Theresa May's post election wardrobe: what does it mean?

18.6.17


We're over a week on from the results of the 2017 General Election. With no clear winner and a country unsure of what will come next, it has been for many, an election that we'd like to forget.

For Theresa May, the election was a huge gamble that didn't pay off. Whilst the majority of the discussion and post-election analysis has focused on leadership, strategy and the individuals involved, little has been written about May's post-election wardrobe and what her shift in appearance means.

Before polling day, we saw May embrace bold colours, patterns and prints, a visual sign of her confidence as a leader. Her bright red Amanda Wakeley suit made many appearances, and her shoes were as sparkly as ever. Switch to post 8th June, and May is swathed in tones of navy and white, the primary hues paired down to reflect her personal and public mood.



May's speech outside Downing Street on the 9th June was a bright spot in her post election wardrobe. She was still Prime Minister and the Conservatives were the largest party. To convey this, May displayed her party loyalty and determination as leader by wearing a bright blue skirt and jacket suit from British designer, Daniel Blake. The Orchid jacket and slim tailoring is an updated version of the typical power suit worn by Margaret Thatcher, the bold colour helping May to stand out from the crowd and redefine her power and position moving forward. Compared with May's sunny Amanda Wakeley outfit on her entry to Downing Street in July 2016, May's bright blue outfit is more traditional and eye-catching for perhaps different, confidence boosting reasons. Despite this visual change, May's support for British design remains strong and unwavering.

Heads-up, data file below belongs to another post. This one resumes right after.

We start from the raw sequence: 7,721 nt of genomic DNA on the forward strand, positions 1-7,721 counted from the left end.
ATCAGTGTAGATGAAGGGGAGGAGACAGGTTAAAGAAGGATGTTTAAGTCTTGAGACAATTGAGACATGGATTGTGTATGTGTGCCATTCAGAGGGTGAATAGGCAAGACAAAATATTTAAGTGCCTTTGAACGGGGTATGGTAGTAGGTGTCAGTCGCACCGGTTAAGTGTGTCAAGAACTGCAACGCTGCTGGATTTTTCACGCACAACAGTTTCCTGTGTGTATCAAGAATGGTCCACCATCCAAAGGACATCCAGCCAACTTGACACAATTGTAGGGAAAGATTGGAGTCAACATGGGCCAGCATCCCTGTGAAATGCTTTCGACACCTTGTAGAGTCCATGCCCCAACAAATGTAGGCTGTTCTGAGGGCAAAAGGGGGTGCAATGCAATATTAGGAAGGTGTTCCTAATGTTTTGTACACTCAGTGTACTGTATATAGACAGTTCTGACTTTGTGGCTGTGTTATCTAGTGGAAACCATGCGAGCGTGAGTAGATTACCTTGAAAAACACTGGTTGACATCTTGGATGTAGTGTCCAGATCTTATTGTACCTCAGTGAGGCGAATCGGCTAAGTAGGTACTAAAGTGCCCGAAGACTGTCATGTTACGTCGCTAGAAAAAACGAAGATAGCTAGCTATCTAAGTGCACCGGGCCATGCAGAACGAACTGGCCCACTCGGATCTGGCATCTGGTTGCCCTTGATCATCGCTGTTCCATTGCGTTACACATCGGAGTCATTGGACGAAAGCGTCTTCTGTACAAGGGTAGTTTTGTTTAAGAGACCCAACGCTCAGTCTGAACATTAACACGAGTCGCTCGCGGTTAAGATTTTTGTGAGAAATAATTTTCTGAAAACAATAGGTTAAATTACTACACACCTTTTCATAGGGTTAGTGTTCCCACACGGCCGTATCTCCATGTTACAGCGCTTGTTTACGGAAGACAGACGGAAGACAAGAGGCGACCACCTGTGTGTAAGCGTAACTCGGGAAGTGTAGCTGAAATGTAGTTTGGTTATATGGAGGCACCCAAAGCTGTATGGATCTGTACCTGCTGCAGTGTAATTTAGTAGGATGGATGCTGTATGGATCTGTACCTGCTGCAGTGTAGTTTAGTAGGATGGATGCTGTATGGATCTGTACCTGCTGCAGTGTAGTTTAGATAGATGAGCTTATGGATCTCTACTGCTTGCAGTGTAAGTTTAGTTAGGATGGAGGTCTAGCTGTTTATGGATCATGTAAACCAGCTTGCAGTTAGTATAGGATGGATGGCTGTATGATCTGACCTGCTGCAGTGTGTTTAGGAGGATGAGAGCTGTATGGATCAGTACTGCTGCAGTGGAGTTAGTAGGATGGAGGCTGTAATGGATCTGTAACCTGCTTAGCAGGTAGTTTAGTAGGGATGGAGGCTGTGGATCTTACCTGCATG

May returned to Amanda Wakeley for her first day back in the job of government, opting for a black and white printed jacket and trousers for meetings at No 10 and for an appearance at the 1922 Committee. And for her first foreign trip post election to Paris, May wore the Notch military style jacket by Daniel Blake- a clear focus on sharp tailoring and a public demonstration that she was back to business.



Over the past week we have seen May rely on her uniform of well loved pieces. In a time of immense political, social and personal stress, these items provide May with a sense of familiarity and confidence. We saw for example, May wearing a navy Amanda Wakeley dress, baby blue coat and the Balls necklace from Mirta Bijoux for her attendance at the swearing in of all Members of Parliament. Toeing the party line, this outfit is a repeat, and one which provides memories of a happier time when May took the mantle of Prime Minister in July 2016.

Basic in their silhouette and palette, May has embraced the 'back to basics' look over the past seven days, conveying a reassessment of her leadership and her future as Prime Minister. Clothes are not just a frivolous subject, often confined to the style section of newspapers or subject for discussion on blogs like mine. The personal projection image has a profound impact on our public officials, and as we've seen with Theresa May, her image and choice of clothes have changed since the monumental results of the General Election.

Perhaps we are now seeing the real Theresa May through her choice of clothes. A woman of simple things, straight talking, and with a vision for getting the job done. An honest and real human being like us all.
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